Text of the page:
Forty-time platinum, multi-Grammy and Emmy Award winning producer and digital guru Quincy Jones III (QD3) has turned his attention to a new creative movement: the creation of a health and fitness culture born from the urban and hip-hop community's respect for music, movement and entertainment.Feel Rich is health on your terms, fitness in your own style, and food choices that make sense on the streets where you live. The company promotes health by showing how it will make your game better, Your concerts livelier, Your grades better, Your hustle stronger. In a short few months the company has grown into a powerful movement with community and artists support. The company's mission statement is: To make every hood in the world healthyThis panel will discuss and explore the cornerstone of this new culture, promoting fitness and healthy living as the way to take your life to the next level.
Tech startups have long known that a strong community will amplify a company’s successes, bolster growth, and make work worth waking up for. Today's unstoppable startups understand that putting community first means putting community management first. And yet, the field of online community management is still in its early days, and we haven’t stopped figuring it out as we go along. Through case studies and never-before-told stories of three veteran community managers from SoundCloud, Foursquare, and Airbnb, we’ll reveal what it takes to build a community to last.
Imagine turning one of your city's most beleaguered and notorious neighborhoods into the home of some of the country's most innovative media projects. This panel examines how the Knowle West Media Centre in Bristol achieved just that. The KWMC's University of Local Knowledge project has inspired astounding community growth and regeneration through collaborative media. The KWMC created 800 videos about local crafts and skills; then they brought professionals together with local experts to learn from one another about everything from cars to photography to horse whispering. The project was organized through a green, world-class media centre established in one of the more troubled parts of Bristol. The panel examines how the project directors used digital media and digital art to make the ULK project a success in engaging and teaching digital literacy, as well assisting in community regeneration.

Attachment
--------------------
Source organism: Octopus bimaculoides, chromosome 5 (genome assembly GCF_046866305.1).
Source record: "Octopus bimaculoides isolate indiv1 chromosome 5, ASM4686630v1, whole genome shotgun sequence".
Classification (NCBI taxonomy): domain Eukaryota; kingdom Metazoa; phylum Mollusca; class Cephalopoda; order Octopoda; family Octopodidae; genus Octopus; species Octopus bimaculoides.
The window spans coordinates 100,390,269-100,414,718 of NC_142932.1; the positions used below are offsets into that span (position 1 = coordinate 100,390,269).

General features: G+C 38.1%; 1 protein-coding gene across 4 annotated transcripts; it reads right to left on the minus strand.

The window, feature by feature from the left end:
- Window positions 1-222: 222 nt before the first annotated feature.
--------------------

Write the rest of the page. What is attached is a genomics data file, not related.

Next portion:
This process involved a creative use of public space, media centre space, wikis, blogging, videography, computer classes, and sound mixing studios to combine the physical and digital into one cohesive learning environment. KWMC Director Carolyn Hassan will explain the process and answer question about the use of collaborative media for successful community regeneration.
Where are all the coffee shops in my neighborhood?
Seemingly easy questions can become complex when you consider ambiguity. This one sounds simple until you consider that folks may define “coffee shop” differently and the boundaries of your “neighborhood” differently. One person’s Central Austin, may be someone else’s South Dallas.
How about instead of working too hard to define the parameters in an attempt to completely remove the ambiguity, we instead look at what people do, interact with and talk about. We can watch what people do and decide from there what a coffee shop is and where the boundaries of your neighborhood are. It might not be the “truth”, but it can be darn close.
When we learn to embrace ambiguity, not only can we still find the answers to our questions, but we can also find answers to questions we hadn’t even thought to ask.
Network with, learn from and be inspired by the honorees for the 2012 Dewey Winburne Community Service Award. If you can't attend this Meet Up, then be sure to attend the Dewey Awards Ceremony at 7:00 pm on Sunday at St. David's Episcopal Church (301 E 8th St). The 10 Dewey Winburne Community Service Award honorees for SXSW 2012 are Judy Brewer (World Wide Web Consortium), Laura Deutch (Messages in Motion), Brian Elliot (Friendfactor), Izzy Johnston (Developers for Good), Jacquie Jones (National Black Programming Consortium), Becci Manson (All Hands Volunteers), Jose Gomez Marquez (Innovations in International Health initiative at MIT), Aleph Molinari (Fundación Proacceso), Josh Nesbit (Medic Mobile), and Humberto Perez (Cinema Du Cannes Project).